A political row over has emerged in Gedling borough over a public sector pay freeze announced by the Government earlier this week.
Chancellor Rishi Sunak shared plans on Wednesday (November 25) to freeze public sector pay next year but cushioned the blow by offering 2.1million of the lowest-paid workers an increase of £250.
About one million NHS workers, including nurses and doctors, will also be exempted from the freeze in recognition of their role on the frontline of the pandemic.
Following the announcement, Gedling Borough Council leaders John Clarke and Michael Payne wrote to local MP Tom Randall and called for him to oppose the plan and show support for the key workers whose efforts he had praised during a speech in the House of Commons back in the summer.
The councillors wrote: “Coronavirus has had a devastating impact on families across the country, the loss of life has been truly heart-breaking.
“Our carers, refuse collectors, armed forces, firefighters, police officers, teachers, social workers, council workers and all other public sector key workers stepped up to protect us, now it’s your turn to stand up for them.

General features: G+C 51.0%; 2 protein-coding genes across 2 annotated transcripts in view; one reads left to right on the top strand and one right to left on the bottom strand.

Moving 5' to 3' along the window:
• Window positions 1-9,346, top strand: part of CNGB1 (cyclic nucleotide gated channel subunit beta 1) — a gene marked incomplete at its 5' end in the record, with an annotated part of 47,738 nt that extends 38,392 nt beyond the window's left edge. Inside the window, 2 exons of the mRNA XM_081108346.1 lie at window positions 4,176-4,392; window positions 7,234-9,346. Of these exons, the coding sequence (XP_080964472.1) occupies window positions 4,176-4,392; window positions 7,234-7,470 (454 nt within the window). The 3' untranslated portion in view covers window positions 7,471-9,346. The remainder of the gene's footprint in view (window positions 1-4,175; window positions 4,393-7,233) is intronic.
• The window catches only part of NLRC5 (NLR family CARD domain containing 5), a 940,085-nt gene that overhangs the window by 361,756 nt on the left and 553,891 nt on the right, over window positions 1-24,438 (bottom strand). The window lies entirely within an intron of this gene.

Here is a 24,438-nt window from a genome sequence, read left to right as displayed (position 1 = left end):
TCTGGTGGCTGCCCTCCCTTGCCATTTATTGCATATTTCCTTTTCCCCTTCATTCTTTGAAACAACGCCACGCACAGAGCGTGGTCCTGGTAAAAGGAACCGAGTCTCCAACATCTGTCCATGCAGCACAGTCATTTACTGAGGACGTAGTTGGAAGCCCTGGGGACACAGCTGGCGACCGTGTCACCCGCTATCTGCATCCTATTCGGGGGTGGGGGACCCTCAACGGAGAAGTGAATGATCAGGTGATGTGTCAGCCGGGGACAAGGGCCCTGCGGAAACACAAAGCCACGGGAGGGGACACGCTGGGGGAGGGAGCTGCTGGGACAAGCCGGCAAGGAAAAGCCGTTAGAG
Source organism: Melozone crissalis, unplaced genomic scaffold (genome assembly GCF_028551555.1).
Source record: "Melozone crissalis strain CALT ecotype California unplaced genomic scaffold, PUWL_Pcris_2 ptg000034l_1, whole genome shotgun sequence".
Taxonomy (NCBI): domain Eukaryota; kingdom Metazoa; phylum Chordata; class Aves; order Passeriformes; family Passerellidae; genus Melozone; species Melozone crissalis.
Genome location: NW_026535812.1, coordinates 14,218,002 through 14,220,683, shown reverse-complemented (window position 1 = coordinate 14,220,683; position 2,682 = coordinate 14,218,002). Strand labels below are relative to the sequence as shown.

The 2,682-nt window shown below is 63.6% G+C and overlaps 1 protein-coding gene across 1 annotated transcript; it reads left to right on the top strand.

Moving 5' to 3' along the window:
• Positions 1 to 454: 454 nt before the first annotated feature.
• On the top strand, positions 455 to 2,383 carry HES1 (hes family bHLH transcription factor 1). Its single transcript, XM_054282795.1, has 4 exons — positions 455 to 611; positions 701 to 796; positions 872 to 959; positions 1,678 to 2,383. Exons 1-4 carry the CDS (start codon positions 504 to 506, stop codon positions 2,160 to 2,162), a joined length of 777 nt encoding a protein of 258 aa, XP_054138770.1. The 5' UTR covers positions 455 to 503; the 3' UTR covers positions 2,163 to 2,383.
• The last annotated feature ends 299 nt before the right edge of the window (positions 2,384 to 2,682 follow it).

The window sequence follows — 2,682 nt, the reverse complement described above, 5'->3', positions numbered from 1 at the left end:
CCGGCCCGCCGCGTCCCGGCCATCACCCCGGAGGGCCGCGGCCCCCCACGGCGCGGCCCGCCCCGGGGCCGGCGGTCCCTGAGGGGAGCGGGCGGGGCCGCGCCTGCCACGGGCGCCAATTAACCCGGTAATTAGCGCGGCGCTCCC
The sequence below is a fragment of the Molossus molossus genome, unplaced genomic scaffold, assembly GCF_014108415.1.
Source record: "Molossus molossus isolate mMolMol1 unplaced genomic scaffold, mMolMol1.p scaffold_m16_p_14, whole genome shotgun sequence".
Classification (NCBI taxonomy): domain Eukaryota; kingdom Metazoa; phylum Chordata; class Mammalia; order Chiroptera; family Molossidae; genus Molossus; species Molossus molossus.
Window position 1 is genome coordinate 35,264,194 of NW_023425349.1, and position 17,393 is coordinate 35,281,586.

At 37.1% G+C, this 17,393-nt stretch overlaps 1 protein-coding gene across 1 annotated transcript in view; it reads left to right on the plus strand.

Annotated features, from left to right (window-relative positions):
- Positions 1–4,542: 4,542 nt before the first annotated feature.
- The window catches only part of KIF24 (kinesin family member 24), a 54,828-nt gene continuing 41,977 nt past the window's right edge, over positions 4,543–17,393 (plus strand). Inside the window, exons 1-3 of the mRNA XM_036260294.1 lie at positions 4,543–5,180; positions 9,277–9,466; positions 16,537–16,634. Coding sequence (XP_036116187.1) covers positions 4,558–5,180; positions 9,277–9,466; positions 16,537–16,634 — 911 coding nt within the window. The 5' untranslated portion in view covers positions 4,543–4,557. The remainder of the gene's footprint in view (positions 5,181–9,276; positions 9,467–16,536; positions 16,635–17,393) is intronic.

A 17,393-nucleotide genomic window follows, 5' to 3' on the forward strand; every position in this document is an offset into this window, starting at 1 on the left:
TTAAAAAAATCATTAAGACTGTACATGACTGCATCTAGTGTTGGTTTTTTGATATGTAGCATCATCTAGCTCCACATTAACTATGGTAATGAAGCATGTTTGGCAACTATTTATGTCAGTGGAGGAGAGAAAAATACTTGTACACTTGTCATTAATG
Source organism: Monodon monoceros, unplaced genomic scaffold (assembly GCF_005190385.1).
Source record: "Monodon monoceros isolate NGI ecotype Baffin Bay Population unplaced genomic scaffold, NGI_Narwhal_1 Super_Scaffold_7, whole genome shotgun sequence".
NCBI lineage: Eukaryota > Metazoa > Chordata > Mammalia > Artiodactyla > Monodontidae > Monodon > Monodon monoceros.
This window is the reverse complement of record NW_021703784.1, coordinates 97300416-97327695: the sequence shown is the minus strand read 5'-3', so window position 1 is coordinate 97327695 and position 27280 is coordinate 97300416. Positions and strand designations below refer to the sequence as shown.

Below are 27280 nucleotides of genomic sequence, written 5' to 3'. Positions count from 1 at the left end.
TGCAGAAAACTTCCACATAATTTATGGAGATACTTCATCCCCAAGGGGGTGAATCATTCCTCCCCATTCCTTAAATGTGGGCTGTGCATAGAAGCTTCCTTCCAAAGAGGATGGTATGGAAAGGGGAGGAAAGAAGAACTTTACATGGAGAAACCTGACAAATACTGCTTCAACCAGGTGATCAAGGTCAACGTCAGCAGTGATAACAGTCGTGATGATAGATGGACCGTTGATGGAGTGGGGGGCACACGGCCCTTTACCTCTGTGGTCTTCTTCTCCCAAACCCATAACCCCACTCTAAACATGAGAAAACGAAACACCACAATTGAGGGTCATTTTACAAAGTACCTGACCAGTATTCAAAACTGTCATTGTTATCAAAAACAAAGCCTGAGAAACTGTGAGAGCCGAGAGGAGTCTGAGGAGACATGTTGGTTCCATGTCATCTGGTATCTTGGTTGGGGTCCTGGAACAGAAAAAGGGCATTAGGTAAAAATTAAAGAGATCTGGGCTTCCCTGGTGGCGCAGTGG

“In late June 2020, you stood up in the House of Commons and described the Coronavirus pandemic as a ‘once in a lifetime event’. You put on record your thanks to key workers who have been working at ‘full capacity’ and stated it is ‘clear to me that hard work is widely appreciated’.
“Now is your opportunity to demonstrate you mean what you say, we’re asking you to join us in publicly calling on the Chancellor to reverse the public sector pay freeze he announce and request you vote against this shameful pay freeze proposed by your government’.
The Gedling MP was quick to respond to the councillors’ letter and defended the government decision.
He wrote: “As the Chancellor explained, Coronavirus has deepened the disparity between public and private sector wages. In the six months to September, private sector wages fell by nearly 1% compared to last year. Over the same period, public sector wages rose by nearly 4%.
“Private sector workers have lost their jobs, been furloughed, lost wages or have had to work reduced hours. The public sector has not.
“Against that background, the Government has taken the difficult decision that a significant, across-the-board increase for all public sector workers cannot be justified, particularly when those in sectors like retail, hospitality and leisure have faced such a difficult time.”
The Tory MP then urged the Labour councillors to back the Chancellor’s spending plan.
He said: “The economic legacy of the 2000s, which caused the need for financial restraint in the early 2010s, demonstrates the necessity for sound management of public finances.
“Because of Coronavirus, the UK is forecast to borrow £394,000,000,000 this year, equivalent to 19% of GDP and the highest recorded level of borrowing in our peacetime history.
“The Government’s spending review protects people’s jobs at a time of economic emergency.
“It delivers stronger public services, honours the Government’s historic, multi-year commitment to the National Health Service and delivers record investment plans for infrastructure. I would urge you to support it.”